Feast on This: Gooey Chocolate & Macadamia Nut Monkey Bread for Easter

03/21/2016 at 12:21 PM ET

Easter Monkey Bread
Iain Bagwell

Let’s be honest: Dying eggs is fun and all, but Easter is all about the sweets.

Yes, brunch staples like grilled lamp chops, glazed honey ham and seasonal roasted veggies are delicious, but when it comes to dessert, well, it’s the undisputed star of the show.

Case in point, this chocolate and macadamia monkey bread created by the cofounders of Maman Bakery, exclusively featured in the new issue of PEOPLE (on stands now). Inspired by the New York City shop’s popular nutty chocolate-chunk cookie, this recipe is a must for your holiday celebration.

A decadent monkey bread with a mix of macadamia nuts, pecans, almonds, chocolate chips and a gooey, brown sugar butter sauce, you’ll want to make it all year long.

RELATED: Delicious Easter Recipes Made with Cadbury Créme Eggs

And the recipe couldn’t be easier – giving you more time to focus on decorating those Easter eggs.

Chocolate & Macadamia Monkey Bread
Serves: 12

¾ cup salted butter, melted
¾ cup packed light brown sugar
1 tsp. kosher salt
¾ cup plus 1 tbsp. granulated sugar, divided
⅓ cup chopped macadamia nuts
⅓ cup chopped pecans
⅓ cup chopped almonds
¾ cup dark chocolate chips
4 (7.5-oz.) cans refrigerated biscuit dough

1. Position rack in the lower third of the oven, and preheat to 350°. Lightly coat a 12-cup Bundt pan with some of the melted butter. Place remaining melted butter in a large bowl.

2. Stir together brown sugar, salt and ¾ cup of the granulated sugar in a medium bowl. Stir together macadamia nuts, pecans, almonds and chocolate chips in another medium bowl.

3. Cut each biscuit into quarters. Toss about one-third of the biscuit pieces in the remaining melted butter; roll in the sugar mixture to lightly coat, and place in an even layer in the Bundt pan. Sprinkle about one third of the nut mixture over biscuit layer. Repeat layers twice. Stir together remaining 1 tbsp. granulated sugar and any remaining melted butter from large bowl, and pour over the top of the monkey bread. Cover with aluminum foil.

4. Bake 40 minutes. Remove foil, and continue baking until puffy and golden, 15 to 20 more minutes. Loosen the bread from the sides of the pan using a knife or offset spatula. Carefully invert the pan onto a serving plate; remove the pan, and serve immediately.

Active time: 20 minutes
Total time: 1 hour 20 minutes

RELATED: Camila Alves Blogs: My Favorite Easter Decorating Ideas, Recipes & Tips

For more Easter recipes, pick up the new issue of PEOPLE, on stands now. 

–Michelle Ward Trainor

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The Latest Craze in Disco Styles Is See-Through Jeans—but Beware of Foggy Bottoms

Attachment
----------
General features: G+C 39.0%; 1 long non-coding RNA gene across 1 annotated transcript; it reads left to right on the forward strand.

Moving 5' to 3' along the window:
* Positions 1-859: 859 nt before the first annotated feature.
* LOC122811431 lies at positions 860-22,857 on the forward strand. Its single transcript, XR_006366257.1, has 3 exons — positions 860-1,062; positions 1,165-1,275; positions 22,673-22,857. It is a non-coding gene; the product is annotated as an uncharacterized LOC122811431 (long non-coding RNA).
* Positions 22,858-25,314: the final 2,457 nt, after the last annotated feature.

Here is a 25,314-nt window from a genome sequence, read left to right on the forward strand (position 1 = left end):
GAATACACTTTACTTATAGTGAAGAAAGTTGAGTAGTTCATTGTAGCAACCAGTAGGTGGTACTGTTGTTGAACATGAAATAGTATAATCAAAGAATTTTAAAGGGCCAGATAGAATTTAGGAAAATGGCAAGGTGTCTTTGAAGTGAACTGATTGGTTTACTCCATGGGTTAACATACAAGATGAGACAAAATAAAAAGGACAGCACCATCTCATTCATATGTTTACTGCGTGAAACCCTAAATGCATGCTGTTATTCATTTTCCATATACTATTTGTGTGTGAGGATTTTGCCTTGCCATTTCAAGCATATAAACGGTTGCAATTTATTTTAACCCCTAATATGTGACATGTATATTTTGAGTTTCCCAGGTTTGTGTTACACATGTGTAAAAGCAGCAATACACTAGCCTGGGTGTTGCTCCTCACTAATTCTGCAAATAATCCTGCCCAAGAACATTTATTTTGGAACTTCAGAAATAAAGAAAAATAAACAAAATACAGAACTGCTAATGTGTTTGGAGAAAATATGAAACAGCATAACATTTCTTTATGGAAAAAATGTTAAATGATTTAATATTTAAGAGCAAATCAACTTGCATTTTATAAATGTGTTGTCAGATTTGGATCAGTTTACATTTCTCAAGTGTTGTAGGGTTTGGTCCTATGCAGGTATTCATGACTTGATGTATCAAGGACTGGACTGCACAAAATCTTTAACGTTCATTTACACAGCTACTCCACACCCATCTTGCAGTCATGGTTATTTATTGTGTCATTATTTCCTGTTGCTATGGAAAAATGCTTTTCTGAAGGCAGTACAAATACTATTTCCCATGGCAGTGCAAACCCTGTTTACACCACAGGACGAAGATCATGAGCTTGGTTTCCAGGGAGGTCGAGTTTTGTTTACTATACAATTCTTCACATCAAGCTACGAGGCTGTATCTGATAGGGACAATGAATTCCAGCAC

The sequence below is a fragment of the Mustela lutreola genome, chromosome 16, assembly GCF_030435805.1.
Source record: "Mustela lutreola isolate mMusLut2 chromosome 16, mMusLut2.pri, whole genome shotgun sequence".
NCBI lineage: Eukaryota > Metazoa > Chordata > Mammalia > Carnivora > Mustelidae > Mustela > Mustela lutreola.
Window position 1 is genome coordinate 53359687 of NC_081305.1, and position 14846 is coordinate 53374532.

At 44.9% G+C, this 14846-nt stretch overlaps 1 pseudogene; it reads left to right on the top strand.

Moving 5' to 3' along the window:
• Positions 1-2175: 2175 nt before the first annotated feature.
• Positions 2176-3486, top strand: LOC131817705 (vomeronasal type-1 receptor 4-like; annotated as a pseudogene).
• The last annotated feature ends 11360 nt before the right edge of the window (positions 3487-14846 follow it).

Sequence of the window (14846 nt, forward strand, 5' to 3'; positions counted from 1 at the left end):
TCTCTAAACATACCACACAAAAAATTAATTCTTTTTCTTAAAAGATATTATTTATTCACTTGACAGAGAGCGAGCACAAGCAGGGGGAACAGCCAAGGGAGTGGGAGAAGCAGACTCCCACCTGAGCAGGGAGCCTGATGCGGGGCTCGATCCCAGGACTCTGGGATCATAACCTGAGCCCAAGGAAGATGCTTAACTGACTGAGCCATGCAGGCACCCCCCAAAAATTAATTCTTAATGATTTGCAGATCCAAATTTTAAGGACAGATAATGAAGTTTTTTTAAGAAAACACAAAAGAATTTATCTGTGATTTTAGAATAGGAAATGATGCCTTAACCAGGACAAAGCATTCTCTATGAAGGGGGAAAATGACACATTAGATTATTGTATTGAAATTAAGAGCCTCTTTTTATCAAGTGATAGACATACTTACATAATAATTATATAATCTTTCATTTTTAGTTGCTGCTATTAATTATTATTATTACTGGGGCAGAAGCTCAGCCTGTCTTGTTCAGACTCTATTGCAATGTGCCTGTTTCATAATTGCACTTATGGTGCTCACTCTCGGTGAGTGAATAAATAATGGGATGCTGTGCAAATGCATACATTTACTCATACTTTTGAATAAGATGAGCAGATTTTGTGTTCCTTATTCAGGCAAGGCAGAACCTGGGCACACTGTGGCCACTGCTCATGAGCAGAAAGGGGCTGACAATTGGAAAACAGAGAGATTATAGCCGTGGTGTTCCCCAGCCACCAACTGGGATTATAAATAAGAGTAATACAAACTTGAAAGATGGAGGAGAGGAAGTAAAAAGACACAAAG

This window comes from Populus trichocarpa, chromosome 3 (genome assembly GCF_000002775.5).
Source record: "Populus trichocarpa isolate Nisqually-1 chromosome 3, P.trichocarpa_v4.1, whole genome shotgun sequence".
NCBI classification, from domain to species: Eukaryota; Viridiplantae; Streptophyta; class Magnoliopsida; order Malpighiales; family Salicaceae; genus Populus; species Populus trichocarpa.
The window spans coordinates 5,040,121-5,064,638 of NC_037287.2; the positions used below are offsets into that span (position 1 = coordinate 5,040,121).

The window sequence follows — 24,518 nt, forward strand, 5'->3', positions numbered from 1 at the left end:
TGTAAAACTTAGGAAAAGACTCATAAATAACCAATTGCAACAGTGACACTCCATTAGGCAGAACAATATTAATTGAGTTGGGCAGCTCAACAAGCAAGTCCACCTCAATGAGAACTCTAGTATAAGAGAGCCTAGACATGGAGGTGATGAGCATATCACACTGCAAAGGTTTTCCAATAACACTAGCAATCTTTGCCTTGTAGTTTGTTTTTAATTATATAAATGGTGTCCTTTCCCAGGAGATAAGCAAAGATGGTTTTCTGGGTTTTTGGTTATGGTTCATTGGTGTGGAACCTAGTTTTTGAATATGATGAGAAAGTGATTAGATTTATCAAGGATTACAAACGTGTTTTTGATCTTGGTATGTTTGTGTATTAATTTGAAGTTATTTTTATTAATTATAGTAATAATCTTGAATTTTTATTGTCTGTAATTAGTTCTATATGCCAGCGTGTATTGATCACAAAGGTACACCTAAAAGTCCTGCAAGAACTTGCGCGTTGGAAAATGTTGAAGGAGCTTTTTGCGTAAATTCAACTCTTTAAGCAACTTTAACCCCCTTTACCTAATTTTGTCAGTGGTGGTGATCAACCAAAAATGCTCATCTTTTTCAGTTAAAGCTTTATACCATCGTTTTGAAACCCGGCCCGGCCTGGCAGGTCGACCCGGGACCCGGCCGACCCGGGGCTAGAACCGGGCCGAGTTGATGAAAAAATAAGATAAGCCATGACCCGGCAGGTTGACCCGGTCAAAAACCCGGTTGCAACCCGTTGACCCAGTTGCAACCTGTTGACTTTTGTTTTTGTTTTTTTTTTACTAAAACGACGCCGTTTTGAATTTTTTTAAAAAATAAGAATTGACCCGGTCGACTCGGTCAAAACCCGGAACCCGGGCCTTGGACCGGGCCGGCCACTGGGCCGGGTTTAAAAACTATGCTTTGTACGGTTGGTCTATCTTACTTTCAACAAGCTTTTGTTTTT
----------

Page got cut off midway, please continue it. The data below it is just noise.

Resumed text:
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The Latest Craze in Disco Styles Is See-Through Jeans—but Beware of Foggy Bottoms

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On a clear day, you can see forever—or at least that’s the wicked thought behind L.A. designer Agi Berliner’s transparent idea: see-through jeans. Exhibitionists notwithstanding, most folks wear them over bathing suits or as attention-getting evening wear with halters, garter belts and body stockings. Created for the disco crowd, the $34 jeans are selling like, well, hot pants. In just six weeks, 25,000 pairs have already been sold in such major department store chains as Macy’s, Bonwit’s and Saks.

“What’s limiting American designers is that we’re afraid to do something different,” says Berliner, 32, a Hungarian émigré who fled with her family to the U.S. in 1956. Agi thought up the gimmick in London while marveling at the way plastics were being employed by designers of punk fashion. In her L.A. office, where she designs for La Parisienne junior sportswear, Agi spent five days on the phone and six weeks testing to come up with the right plastic.

Agi herself tried out the French-cut jeans with the zipper in front, and quickly found several problems: Some plastics tore away from stitching, others wouldn’t bend and all fogged with perspiration. The ideal material proved to be a vinyl supplied by a bookbinder. The steam was eliminated with a series of vents behind the knees and in the crotch. “They’re no hotter than polyester pants,” claims Agi, “and if you wear them with tights, they won’t stick to your legs.”

Whatever the discomfort and despite the problem of Saturday night feverishness, discomaniacs report one major advantage of the plastic pants: no laundry bills. To keep Berliner’s see-through jeans clear, all the wearer needs is a little Windex.

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The Leveler itself is slow, however, and not particularly durable. You should be able to make your own health potions, PP potions, and Pokeballs. Have you ever imagined if you had a mountain of dollars to burn like American celebrities.